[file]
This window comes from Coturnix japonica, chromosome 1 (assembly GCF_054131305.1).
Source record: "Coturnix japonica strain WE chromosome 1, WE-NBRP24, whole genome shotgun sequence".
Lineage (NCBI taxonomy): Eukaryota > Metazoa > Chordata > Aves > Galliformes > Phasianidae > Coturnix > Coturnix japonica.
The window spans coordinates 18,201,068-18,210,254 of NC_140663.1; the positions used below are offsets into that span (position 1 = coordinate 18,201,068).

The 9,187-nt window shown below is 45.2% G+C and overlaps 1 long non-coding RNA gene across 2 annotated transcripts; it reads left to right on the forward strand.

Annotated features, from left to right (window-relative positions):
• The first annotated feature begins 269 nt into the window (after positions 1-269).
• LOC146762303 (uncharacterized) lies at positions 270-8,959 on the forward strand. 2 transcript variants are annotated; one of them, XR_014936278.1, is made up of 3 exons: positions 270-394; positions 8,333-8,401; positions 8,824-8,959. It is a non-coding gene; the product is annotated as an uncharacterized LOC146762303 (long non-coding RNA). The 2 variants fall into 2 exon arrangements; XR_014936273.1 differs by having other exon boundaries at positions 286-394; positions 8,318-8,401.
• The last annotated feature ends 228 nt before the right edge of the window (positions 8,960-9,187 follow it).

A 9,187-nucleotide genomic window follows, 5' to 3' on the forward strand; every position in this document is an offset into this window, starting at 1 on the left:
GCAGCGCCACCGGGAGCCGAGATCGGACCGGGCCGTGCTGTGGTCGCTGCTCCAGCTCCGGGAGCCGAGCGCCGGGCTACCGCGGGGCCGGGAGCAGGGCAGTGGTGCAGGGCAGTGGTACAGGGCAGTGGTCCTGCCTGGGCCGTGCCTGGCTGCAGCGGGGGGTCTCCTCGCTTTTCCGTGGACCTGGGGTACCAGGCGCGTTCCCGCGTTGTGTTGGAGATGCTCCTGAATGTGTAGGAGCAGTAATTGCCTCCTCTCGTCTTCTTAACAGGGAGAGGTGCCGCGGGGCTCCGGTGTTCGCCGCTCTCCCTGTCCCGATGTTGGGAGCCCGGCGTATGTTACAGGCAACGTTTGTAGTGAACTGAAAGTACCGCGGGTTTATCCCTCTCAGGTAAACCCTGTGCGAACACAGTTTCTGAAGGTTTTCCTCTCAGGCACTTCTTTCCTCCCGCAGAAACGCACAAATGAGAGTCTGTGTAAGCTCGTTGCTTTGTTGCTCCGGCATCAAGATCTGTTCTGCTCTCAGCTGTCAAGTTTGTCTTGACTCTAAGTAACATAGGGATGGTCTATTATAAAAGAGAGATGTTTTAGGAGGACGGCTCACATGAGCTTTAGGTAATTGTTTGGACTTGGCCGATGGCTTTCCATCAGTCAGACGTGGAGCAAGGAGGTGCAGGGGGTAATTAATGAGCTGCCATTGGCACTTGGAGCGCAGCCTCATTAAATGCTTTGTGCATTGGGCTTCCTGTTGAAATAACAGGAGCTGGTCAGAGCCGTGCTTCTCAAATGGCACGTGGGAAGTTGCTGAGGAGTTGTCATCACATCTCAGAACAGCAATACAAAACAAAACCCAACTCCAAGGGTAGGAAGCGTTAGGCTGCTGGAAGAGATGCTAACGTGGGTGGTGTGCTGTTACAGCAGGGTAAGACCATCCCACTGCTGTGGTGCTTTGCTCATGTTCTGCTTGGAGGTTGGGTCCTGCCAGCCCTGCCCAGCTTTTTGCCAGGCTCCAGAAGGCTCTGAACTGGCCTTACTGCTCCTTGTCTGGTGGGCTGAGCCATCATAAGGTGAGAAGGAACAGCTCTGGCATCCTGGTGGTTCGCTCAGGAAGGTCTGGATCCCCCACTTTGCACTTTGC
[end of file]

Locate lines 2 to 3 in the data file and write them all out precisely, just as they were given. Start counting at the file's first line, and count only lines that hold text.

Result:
Source record: "Coturnix japonica strain WE chromosome 1, WE-NBRP24, whole genome shotgun sequence".
Lineage (NCBI taxonomy): Eukaryota > Metazoa > Chordata > Aves > Galliformes > Phasianidae > Coturnix > Coturnix japonica.